This week’s Torah portion, Vayechi (Gen. 47:28-50:26) concludes the book of Genesis. Jacob, knowing that he will soon die, gives a blessing to each of his sons, and to Joseph’s sons, Ephraim and Manassah. He gives his sons instructions to take his body out of Egypt and bury it in the cave of Machpelah in Canaan, where his parents and grandparents and his wife Leah (but not Rachel) are buried.
After his death, his sons comply with his wishes. After they have returned to Egypt, Joseph’s brothers begin to worry. Now that their father is dead, they wonder if Joseph will finally take revenge upon them for the way they treated him so many years ago. So they tell Joseph that, before he died, Jacob had told them “Say this to Joseph: Forgive the transgression of your brothers and their sin, though they inflicted harm upon you”. It is a most unlikely story. First of all, Joseph and his brothers had all tacitly conspired to be sure that Jacob did not know what they had done to Joseph. Secondly, why would Jacob say such a thing to his other sons, rather than to Joseph directly? But Joseph does not contradict them. Instead, he sees their fear and comforts them. He says, “Am I in place of God? You intended harm but God intended it for good…have no fear; I will provide for you and your little ones.” Thus did he comfort them and speak straight to their hearts (Gen. 50:21).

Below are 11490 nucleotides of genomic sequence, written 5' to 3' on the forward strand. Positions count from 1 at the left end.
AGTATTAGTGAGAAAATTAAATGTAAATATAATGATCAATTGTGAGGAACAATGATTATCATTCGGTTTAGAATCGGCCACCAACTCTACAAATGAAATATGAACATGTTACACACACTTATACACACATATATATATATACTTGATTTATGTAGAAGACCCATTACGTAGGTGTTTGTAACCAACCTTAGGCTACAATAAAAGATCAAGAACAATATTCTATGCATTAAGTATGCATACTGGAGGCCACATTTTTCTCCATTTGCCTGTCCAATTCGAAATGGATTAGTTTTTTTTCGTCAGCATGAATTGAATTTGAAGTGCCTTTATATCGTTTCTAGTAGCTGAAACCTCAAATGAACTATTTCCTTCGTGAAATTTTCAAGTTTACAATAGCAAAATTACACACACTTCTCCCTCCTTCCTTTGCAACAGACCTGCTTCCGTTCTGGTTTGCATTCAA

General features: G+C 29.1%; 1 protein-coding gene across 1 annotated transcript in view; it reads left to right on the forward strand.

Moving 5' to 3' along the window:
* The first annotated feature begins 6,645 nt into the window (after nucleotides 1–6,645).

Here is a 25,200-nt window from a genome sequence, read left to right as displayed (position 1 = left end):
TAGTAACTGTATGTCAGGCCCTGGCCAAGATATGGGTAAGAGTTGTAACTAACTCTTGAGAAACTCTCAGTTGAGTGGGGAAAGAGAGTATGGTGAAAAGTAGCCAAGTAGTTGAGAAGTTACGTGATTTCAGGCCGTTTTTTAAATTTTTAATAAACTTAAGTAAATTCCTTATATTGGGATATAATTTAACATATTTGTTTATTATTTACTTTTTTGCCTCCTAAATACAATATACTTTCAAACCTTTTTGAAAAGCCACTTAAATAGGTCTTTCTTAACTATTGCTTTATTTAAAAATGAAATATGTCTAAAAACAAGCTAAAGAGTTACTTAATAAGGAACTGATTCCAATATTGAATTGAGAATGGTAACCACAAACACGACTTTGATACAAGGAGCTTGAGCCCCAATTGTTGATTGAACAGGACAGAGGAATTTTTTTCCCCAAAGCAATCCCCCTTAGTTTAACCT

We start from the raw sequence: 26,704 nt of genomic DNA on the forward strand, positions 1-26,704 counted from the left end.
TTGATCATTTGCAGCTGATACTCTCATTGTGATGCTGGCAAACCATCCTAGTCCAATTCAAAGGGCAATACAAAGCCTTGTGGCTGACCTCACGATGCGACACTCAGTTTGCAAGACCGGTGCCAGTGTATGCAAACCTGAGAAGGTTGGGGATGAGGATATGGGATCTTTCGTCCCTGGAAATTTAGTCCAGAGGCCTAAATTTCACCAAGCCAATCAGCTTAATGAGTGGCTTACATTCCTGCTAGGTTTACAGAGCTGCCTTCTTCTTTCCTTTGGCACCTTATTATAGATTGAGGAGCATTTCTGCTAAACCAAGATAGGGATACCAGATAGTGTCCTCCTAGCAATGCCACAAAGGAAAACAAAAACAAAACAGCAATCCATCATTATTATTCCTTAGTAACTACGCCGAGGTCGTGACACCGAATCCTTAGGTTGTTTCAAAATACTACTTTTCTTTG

Joseph understands what his brothers fear and he addresses it directly. He states that they meant to harm him. He tells them that he can’t and won’t judge them, and he assures them that he will continue to care for them, and for their children. He doesn’t sugarcoat things or sweep them under the rug. His acknowledgement of the truth, speaking straight to their hearts, is indeed true comfort.